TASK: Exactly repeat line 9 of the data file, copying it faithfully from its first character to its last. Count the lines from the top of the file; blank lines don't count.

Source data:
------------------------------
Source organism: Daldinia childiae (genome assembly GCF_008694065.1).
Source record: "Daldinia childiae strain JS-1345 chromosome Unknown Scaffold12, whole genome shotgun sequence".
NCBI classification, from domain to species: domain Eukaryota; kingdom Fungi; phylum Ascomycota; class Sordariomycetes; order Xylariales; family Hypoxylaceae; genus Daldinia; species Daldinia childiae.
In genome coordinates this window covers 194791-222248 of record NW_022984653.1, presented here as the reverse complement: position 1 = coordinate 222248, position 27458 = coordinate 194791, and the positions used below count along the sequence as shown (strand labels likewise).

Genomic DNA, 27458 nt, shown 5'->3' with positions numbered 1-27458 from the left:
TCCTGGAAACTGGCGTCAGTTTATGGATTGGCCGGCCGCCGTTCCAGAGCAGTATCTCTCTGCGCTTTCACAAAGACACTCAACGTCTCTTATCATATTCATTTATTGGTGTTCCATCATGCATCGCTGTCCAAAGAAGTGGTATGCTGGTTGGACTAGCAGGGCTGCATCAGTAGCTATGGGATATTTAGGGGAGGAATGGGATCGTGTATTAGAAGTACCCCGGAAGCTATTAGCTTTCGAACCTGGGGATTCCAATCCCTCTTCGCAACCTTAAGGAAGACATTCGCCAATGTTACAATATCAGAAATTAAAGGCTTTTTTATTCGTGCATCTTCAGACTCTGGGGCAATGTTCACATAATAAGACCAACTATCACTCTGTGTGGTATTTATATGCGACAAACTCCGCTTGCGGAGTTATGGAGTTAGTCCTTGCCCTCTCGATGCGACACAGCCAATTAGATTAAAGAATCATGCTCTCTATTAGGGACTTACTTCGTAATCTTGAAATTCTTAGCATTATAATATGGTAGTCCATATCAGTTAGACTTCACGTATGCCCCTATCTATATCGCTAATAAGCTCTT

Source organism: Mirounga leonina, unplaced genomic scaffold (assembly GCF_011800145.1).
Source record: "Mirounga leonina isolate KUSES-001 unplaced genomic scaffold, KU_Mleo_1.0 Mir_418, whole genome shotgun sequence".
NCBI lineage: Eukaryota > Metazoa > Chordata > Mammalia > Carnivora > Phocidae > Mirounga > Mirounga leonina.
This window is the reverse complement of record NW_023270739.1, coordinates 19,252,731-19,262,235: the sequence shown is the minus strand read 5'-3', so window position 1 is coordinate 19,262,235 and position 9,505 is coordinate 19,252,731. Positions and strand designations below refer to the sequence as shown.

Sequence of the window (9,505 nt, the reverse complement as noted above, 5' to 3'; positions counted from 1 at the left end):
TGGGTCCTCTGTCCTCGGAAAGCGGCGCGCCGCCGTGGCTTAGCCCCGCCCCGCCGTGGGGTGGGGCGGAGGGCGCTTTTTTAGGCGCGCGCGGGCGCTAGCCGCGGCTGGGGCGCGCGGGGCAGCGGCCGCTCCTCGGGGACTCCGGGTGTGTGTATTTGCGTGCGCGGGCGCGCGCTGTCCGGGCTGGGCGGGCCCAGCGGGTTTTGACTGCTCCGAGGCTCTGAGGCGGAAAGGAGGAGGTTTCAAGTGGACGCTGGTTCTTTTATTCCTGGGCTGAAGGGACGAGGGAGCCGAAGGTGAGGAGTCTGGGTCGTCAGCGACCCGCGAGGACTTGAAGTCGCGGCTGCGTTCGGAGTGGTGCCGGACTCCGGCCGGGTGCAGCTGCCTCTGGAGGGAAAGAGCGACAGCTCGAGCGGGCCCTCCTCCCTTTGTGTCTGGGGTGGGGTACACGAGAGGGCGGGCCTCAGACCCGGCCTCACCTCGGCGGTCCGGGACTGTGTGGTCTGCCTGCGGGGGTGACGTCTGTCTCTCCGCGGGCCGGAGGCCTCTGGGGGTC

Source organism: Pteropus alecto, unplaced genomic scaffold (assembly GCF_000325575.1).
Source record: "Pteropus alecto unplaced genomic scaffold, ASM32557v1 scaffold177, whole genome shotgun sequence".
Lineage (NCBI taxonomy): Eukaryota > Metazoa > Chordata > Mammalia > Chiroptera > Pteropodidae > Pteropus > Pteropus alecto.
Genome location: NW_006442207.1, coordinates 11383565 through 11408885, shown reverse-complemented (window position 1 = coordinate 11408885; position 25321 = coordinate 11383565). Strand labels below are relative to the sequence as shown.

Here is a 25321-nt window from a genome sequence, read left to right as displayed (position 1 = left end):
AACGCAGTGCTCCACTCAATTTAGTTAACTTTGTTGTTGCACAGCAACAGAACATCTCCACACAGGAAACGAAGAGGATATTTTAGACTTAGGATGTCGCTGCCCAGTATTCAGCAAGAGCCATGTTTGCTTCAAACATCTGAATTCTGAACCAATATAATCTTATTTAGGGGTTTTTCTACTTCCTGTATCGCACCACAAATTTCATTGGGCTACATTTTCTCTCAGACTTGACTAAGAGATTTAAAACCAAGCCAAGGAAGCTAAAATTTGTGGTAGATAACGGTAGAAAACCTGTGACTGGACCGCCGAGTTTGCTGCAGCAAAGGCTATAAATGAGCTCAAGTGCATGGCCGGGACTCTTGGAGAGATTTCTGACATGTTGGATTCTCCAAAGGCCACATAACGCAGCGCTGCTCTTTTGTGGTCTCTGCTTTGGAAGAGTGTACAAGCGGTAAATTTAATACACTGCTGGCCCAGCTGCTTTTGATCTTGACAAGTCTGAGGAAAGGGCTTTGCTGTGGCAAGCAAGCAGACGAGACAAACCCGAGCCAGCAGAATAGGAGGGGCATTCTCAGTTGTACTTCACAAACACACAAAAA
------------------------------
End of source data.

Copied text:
NCBI lineage: Eukaryota > Metazoa > Chordata > Mammalia > Carnivora > Phocidae > Mirounga > Mirounga leonina.